“A Midsummer Night’s Dream” in Midspring

The “Mechanicals” in the play within a play: Mac Young, Elle Borders, Monica Giordano, Jake Athyal and a prone Steven Barkhimer. Photo by Nile Scott Shots.

Presented by Actor’s Shakespeare Project
By William Shakespeare
Directed by Patrick Swanson

May 10-June 4, 2017
Multicultural Arts Center
41 Second Street
Cambridge, MA 02141
Actors’ Shakespeare Project on Facebook and Instagram

Review by Travis Manni

(Cambridge, MA) Any fan of Shakespeare’s work knows how malleable his plays are. You could see the same show for years and years and still experience something different each time. In Actors’ Shakespeare Project’s most recent production of A Midsummer Night’s Dream, this trend continues.

In A Midsummer Night’s Dream, as royal figures Theseus (Equiano Mosieri) and Hippolyta (Paula Plum) begin the celebrations of their marriage, teenaged Hermia (Elle Borders) and Lysander (Jake Athyal) declare their love for one another. When her father refuses to bless their union, the star-crossed pair flees to the woods, followed closely by Hermia’s would-be suitor Demetrius (Mac Young) and best friend Helena (Monica Giordano). As the group of Athenians travel deeper and deeper into the forest, they find themselves the unbeknownst victims of fairy Puck’s (Sarah Newhouse) cruel tricks. Their fate lies within the hands of Oberon (Mosieri), King of the Fairies, but will his quarrels with Queen and wife Titania (Plum) rule him merciful or malevolent?

Cast members played with Shakespeare’s humor in a subtle but measured way. They knew how to keep the audience engaged and entertained while still adding the multitudinous layers expected from a Shakespeare plot. In particular, Steven Barkhimer as Bottom, the ass-headed actor, had a great time playing with the character’s lines and added great moments of hysterics. Newhouse as Puck also left a strong impression, falling into the whimsy of the role to make the trickster feel new and exciting, but still able to add the touch of somber nostalgia in the show’s final monologue to remind you of Shakespeare’s warm brilliance.

The most entrancing aspect of this show is how pretty it is. My eyes were darting back and forth between the different artistic elements to make sure everything soaked in. Jessica Pribble’s costume design was beautiful. The pristine sharpness of Theseus’ kingly clothes contrasted with the splashes of color in Oberon and Titania’s layered, fairy looks was satisfying and elegant. Deb Sullivan’s lighting design meshed seamlessly with Eric Levenson’s set design. I was enthralled with the pairs of yellow roses projected onto the set’s white backdrop from behind to represent scenes in the forest. It was so simple yet glamorous, and aesthetically pleasing af.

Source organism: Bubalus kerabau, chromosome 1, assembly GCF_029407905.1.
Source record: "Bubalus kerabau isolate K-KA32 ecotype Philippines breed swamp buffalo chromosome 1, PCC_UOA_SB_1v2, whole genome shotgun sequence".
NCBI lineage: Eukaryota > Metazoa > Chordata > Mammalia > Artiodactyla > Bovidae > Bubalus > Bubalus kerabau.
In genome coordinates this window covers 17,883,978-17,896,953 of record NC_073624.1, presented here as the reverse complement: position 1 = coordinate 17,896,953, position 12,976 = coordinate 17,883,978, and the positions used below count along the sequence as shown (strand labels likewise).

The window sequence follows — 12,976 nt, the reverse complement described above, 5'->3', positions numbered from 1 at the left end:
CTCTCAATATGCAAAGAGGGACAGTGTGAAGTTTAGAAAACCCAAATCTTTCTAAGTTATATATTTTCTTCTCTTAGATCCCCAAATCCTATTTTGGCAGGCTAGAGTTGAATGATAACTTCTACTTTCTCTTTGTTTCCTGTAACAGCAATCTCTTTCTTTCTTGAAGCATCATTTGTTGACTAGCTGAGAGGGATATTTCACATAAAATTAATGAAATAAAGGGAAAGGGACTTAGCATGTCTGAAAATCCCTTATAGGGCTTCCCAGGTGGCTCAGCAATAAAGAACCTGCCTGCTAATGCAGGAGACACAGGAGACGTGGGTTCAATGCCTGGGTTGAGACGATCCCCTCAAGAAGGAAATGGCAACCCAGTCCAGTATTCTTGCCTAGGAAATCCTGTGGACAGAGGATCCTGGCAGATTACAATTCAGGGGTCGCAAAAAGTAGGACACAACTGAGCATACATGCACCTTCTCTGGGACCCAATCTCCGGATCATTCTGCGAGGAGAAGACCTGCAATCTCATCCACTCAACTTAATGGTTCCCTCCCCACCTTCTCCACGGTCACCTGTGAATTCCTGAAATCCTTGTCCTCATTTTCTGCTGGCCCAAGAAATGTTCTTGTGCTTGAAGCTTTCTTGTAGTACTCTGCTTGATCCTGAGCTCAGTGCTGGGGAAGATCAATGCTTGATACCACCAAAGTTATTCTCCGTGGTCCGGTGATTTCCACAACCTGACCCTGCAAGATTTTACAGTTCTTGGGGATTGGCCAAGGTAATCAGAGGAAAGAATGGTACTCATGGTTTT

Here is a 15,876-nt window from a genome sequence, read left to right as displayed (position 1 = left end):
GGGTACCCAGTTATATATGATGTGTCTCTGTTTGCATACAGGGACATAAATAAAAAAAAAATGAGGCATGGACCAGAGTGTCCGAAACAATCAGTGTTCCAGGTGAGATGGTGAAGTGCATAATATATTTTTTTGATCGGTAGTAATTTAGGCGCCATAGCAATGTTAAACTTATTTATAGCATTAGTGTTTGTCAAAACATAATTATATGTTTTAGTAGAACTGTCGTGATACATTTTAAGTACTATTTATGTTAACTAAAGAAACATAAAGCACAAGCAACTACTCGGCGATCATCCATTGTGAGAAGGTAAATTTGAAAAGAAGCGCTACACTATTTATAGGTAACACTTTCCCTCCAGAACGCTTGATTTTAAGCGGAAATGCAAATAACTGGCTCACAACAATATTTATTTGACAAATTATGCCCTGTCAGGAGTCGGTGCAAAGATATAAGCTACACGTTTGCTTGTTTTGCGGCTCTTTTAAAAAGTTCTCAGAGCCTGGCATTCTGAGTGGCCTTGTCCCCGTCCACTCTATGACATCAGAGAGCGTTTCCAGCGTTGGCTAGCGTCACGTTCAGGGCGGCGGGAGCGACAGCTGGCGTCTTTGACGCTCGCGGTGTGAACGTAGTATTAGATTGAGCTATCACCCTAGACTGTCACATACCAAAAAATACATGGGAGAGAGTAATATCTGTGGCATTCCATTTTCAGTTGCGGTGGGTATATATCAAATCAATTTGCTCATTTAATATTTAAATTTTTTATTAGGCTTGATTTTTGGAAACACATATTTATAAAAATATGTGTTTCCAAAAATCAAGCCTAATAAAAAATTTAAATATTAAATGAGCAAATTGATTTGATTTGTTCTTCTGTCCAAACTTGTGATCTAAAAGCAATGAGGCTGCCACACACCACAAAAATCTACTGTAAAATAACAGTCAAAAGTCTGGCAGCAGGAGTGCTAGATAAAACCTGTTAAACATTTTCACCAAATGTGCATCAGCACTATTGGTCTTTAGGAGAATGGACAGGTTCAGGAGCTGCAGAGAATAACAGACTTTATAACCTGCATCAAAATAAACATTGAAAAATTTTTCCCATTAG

I was also extremely impressed with the amount of quick costume changes that occurred throughout the show. As in most Shakespeare shows, many actors played more than one role. However, the speed with which some of them were able to pull off their quick changes, and with costumes that looked so layered and complex, added a nice, magical touch to the show.

One glaring element that works against this show is its venue. The space is too large, with a ceiling that looms high enough to give anyone a feeling of acrophobia. In fact, it’s so large that it caused a great deal of the actors’ words to reverberate and become swallowed up, and I struggled to understand what was being said. Since enunciation is a pivotal component to any Shakespearean production, it was rather disappointing to sit through a show I could only hear seventy-five percent of the time.

Overall, I would recommend this show to anyone familiar with Shakespeare’s work. If it’s your first time seeing A Midsummer Night’s Dream, what’s wrong with you?! But also, this may not be the production you should experience first since the language of Shakespeare’s work can’t be truly appreciated. Still, this show will draw any theatre lover in to enjoy the pretty dream as it unfolds.

A Midsummer Night’s Dream runs for 2 hours, 30 minutes, excluding any emergency fire alarm evacuations*, with one intermission. To purchase tickets, click here.

*The performance I attended did in fact involve an evacuation due to an accidentally triggered fire alarm. The crew and ushers handled the situation in a timely and professional manner, and the actors didn’t allow the situation to dampen their spirits or sense of humor. Shout out to the Cambridge Fire Department!

 

Queen’s Note:
We elected a thin-skinned bigot to the office of the President dead set on turning our “democracy” into a fascist, totalitarian oligarchy dominated by the 1%. Trump is a monster. His policies, when he names them, are destructive. His narcissistic behavior is more so.

Congressional “negotiators” released a spending bill that saves the National Endowment for the Arts, the National Endowment for Humanities, and National Public Radio until September at which time, the President and his impotent cronies may still cut arts funding. It is ever important to remain vigilant. And, for the love of all that’s sacred, keep creating. If you need help, ask for it. Our existence is our resistance. May the force be with you. – KD

TCG has a list of things you can do to help.

#blacklivesmatter #translivesmatter #brownlivesmatter #yellowlivesmatter #lgbtqialivesmatter #immigrantlivesmatter #muslimlivesmatter #disabledlivesmatter #theatreartsmatter #NODAPL

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